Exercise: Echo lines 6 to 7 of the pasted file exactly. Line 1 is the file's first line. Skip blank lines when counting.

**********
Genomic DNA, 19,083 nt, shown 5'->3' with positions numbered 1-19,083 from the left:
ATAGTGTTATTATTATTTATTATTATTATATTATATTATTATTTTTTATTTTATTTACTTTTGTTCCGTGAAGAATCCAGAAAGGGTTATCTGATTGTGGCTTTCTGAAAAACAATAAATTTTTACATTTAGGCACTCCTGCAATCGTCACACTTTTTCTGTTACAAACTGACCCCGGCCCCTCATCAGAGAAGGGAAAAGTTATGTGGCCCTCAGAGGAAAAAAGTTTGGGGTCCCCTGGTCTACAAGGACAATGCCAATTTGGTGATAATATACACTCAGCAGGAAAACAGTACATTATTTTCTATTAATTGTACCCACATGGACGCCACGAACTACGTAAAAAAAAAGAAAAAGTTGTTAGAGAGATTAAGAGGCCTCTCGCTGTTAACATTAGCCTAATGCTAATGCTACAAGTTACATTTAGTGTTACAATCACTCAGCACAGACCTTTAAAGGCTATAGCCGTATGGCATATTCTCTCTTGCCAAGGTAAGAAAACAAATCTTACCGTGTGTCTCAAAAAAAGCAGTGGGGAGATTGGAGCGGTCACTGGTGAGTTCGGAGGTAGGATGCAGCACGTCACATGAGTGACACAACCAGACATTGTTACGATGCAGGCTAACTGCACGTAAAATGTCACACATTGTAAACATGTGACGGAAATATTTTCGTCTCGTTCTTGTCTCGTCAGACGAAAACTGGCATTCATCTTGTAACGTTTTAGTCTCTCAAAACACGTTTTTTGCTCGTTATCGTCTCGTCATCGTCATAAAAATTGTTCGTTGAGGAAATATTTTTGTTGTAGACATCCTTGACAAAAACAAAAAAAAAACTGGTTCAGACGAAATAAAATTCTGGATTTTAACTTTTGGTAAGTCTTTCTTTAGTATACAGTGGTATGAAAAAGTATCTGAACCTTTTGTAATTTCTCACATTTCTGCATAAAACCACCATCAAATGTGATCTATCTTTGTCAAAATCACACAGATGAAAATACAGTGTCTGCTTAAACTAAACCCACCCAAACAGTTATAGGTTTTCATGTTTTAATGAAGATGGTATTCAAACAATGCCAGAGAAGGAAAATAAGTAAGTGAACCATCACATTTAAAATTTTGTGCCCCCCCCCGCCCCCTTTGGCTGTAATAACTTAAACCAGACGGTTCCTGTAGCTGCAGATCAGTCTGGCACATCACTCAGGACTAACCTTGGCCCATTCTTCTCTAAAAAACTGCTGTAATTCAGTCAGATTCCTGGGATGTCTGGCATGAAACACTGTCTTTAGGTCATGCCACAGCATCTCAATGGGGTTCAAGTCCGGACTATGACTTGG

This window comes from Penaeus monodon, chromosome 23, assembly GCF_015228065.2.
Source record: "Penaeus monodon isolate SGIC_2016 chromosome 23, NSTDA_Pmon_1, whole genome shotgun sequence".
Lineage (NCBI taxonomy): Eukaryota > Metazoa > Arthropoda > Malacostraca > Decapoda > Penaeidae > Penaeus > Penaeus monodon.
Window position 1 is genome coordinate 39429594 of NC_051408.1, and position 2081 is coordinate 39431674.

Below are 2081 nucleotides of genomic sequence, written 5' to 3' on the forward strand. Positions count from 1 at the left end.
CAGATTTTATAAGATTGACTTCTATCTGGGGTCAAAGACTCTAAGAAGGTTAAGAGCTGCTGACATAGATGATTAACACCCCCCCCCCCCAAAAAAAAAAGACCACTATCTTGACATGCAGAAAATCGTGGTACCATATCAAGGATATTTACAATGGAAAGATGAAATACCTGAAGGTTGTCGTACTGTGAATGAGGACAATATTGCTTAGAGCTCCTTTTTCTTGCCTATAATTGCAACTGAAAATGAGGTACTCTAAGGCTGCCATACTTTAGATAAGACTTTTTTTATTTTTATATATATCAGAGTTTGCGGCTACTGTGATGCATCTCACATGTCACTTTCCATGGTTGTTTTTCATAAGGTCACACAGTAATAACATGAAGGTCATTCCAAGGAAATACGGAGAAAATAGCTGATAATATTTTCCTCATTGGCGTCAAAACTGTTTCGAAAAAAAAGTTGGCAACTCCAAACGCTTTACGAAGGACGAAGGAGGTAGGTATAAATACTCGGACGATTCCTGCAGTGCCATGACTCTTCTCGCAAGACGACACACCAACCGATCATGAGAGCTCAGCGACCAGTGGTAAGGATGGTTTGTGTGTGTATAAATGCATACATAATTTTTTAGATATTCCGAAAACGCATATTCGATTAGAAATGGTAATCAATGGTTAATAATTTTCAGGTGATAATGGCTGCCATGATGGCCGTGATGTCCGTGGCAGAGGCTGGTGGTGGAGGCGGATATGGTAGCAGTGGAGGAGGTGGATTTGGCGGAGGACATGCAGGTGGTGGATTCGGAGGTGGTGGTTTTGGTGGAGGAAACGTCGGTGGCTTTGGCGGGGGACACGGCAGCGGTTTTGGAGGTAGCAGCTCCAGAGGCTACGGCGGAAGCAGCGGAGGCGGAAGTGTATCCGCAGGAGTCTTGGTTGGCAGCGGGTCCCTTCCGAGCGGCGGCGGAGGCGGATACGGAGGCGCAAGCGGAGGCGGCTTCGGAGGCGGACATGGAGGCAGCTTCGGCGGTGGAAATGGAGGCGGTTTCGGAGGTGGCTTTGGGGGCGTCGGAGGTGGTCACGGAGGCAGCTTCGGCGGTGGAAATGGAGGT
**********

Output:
Window position 1 is genome coordinate 39429594 of NC_051408.1, and position 2081 is coordinate 39431674.

Below are 2081 nucleotides of genomic sequence, written 5' to 3' on the forward strand. Positions count from 1 at the left end.